African Studies and African Country Resources @ Pitt: Namibia
This guide provides selected high-quality resources on the global, political, economic, social and cultural aspects of the continent of Africa and its countries. It features individual country pages as well as sources searchable by topic or country.
This work examines the development of regional policy-making and organizational behavior of Namibia's regional institutions in their founding year, as they were established after independence from South Africa in 1990. The study emphasizes the importance of focusing on the microlevel dynamics and communications of public organizations in order to understand the intricacies of decentralization, in Namibia as in other parts of the world. The author shows clearly that a focus on the capacity-building activities of elected regional councils and parliaments can reveal important aspects of the strengthening of new democracies.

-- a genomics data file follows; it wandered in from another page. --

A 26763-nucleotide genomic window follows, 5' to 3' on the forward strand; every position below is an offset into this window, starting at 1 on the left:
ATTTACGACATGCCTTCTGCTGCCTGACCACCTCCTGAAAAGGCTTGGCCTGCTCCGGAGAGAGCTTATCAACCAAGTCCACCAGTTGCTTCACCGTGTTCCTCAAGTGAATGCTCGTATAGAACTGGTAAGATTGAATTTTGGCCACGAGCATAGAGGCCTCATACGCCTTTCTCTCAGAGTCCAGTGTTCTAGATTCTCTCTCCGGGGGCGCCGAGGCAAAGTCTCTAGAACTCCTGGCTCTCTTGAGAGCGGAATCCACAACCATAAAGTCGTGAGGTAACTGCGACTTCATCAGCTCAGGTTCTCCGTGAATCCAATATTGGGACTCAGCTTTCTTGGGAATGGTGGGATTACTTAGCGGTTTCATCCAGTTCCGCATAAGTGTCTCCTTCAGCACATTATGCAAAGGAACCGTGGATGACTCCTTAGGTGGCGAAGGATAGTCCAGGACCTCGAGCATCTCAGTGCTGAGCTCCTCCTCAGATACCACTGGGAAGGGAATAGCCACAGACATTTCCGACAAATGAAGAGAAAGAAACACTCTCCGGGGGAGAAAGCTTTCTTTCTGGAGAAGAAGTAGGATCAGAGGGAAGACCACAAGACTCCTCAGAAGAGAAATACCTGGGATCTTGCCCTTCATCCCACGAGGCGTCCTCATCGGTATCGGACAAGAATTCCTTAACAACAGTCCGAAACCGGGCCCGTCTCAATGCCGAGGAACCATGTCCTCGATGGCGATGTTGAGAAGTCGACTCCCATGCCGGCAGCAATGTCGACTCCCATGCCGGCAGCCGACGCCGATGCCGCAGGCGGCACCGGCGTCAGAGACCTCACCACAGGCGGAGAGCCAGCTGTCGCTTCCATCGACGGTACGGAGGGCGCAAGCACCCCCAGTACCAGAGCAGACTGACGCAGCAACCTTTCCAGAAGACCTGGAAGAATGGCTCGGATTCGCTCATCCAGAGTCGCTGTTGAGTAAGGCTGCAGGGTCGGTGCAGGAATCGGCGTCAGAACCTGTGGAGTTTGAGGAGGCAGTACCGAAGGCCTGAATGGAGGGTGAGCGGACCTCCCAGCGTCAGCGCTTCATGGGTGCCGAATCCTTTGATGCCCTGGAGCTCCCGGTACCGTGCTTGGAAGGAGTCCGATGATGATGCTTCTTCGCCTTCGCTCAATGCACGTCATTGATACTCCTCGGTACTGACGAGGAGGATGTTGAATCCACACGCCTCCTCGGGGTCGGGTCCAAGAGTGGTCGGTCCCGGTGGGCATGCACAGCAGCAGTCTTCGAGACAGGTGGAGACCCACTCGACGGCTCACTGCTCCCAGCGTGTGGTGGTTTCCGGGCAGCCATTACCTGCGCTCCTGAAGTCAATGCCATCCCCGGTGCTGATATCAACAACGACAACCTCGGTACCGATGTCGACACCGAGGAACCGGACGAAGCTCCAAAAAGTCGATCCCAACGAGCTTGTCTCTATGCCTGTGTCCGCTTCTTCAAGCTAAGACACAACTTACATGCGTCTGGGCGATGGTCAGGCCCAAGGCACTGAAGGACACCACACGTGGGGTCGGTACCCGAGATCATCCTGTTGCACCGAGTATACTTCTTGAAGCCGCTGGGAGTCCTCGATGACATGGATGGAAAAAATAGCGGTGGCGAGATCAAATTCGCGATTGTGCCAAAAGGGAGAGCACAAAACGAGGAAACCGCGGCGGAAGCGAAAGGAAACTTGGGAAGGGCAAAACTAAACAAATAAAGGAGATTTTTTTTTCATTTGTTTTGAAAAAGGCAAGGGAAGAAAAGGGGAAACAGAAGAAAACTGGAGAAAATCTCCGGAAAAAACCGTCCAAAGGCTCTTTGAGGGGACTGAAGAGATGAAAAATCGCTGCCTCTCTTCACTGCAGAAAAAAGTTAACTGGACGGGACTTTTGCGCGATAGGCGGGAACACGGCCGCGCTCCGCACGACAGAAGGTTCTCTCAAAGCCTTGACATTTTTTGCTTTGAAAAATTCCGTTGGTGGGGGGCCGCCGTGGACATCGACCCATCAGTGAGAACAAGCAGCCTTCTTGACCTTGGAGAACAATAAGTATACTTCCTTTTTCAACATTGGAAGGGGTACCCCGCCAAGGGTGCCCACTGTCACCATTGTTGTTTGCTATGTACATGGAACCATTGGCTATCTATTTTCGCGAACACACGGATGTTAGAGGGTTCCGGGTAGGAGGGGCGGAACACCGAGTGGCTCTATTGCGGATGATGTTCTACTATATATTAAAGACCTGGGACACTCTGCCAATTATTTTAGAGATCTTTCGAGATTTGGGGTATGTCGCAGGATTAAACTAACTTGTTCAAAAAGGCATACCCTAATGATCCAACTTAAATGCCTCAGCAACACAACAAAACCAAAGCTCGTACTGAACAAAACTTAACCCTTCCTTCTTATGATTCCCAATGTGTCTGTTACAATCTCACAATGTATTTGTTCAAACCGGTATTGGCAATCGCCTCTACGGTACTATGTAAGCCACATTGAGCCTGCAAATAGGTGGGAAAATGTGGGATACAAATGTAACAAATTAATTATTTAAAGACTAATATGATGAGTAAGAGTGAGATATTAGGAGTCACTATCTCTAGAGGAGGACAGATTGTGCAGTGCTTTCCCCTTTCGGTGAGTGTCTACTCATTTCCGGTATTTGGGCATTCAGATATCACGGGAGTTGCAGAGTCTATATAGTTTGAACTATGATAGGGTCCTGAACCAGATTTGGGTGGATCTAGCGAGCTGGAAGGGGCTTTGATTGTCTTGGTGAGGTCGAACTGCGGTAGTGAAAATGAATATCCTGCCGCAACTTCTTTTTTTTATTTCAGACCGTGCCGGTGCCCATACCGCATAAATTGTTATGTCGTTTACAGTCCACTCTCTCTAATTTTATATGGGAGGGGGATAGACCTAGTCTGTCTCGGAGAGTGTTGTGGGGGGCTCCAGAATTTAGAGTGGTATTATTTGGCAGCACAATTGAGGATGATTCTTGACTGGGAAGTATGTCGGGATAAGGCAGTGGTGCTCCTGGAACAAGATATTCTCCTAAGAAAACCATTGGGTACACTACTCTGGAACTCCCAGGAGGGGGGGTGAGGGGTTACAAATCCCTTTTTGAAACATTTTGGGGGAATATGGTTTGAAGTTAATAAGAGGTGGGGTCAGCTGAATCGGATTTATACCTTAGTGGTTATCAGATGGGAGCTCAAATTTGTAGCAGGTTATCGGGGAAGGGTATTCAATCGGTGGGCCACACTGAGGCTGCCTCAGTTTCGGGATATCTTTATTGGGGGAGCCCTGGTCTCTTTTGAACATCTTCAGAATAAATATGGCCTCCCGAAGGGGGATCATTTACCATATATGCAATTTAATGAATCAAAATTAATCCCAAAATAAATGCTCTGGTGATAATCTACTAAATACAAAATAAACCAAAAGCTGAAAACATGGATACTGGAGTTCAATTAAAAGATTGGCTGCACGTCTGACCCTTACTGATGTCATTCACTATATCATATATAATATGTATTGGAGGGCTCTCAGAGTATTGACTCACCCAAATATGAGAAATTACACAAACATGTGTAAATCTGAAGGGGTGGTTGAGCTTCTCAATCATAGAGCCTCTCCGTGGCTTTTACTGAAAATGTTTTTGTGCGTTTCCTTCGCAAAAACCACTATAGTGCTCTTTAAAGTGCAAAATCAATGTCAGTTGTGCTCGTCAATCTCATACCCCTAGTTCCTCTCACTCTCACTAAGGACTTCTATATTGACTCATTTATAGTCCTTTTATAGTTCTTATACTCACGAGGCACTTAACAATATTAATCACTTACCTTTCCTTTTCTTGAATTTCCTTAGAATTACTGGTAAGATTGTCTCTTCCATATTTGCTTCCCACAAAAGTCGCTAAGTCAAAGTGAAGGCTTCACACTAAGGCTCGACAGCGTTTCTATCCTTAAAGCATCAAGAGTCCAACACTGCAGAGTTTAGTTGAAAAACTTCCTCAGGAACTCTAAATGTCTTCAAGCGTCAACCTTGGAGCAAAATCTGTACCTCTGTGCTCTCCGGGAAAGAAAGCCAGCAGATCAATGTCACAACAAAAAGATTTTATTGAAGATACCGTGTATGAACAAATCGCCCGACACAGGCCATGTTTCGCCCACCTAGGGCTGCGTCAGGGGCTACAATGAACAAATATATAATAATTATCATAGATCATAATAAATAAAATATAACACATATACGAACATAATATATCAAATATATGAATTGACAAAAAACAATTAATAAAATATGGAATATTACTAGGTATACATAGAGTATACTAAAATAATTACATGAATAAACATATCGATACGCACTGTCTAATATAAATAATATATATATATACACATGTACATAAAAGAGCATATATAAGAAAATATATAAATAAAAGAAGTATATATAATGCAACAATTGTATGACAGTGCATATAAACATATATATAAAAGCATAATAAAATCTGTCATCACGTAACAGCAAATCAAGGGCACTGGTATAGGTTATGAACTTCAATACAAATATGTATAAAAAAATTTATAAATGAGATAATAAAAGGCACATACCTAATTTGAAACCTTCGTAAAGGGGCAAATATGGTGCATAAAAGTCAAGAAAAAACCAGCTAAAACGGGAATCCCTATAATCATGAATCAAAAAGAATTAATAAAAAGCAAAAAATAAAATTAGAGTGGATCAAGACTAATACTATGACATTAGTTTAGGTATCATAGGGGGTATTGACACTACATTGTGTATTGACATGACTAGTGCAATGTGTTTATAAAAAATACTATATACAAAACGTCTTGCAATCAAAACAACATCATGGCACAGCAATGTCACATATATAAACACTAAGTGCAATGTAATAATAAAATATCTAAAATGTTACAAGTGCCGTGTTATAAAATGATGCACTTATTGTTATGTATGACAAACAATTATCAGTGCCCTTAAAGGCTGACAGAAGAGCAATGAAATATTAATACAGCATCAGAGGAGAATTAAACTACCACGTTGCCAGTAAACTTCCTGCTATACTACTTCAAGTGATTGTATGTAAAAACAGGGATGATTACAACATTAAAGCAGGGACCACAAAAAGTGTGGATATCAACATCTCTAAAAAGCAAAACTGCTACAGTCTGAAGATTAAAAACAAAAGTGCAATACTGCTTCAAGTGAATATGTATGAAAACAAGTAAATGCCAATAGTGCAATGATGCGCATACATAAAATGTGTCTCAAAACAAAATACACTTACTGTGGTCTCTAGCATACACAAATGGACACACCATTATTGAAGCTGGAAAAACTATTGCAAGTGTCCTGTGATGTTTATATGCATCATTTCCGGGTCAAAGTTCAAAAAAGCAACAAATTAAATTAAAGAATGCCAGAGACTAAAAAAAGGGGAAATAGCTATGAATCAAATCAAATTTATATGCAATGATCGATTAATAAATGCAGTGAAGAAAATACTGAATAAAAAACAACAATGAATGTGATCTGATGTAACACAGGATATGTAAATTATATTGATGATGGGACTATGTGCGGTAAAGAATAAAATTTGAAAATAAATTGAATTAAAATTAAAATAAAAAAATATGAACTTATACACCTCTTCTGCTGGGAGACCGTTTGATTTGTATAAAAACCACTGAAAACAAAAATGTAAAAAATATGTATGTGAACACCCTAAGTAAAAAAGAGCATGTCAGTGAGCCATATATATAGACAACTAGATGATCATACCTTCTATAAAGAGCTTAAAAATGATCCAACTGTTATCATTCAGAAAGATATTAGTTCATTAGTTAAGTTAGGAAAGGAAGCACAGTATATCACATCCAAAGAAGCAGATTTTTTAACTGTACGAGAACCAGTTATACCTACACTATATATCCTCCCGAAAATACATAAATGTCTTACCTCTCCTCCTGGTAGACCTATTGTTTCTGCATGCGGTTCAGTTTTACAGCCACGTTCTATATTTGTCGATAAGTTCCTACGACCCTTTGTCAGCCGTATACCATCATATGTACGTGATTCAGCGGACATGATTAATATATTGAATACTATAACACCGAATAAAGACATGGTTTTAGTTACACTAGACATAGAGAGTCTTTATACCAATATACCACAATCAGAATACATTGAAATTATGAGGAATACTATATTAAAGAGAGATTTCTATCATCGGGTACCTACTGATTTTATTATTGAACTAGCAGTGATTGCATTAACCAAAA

Namibia's Red Line opens a fascinating window into a nation's history by tracing the establishment of an internal border within it. Based on archival sources and oral histories, it recounts the process of border constitution in Namibia from the German military's construction of a temporary veterinary defense line against Rinderpest in the late nineteenth century to the erection of a two-meter-high fence by the South African colonial government sixty years later. The nearly 800-mile-long fence has divided northern and central Namibia up to today. Giorgio Miescher reveals the Red Line's history to be a gradual process aimed at segregating stock and people and constructing dichotomies between modern and traditional, healthy and sick, European and African.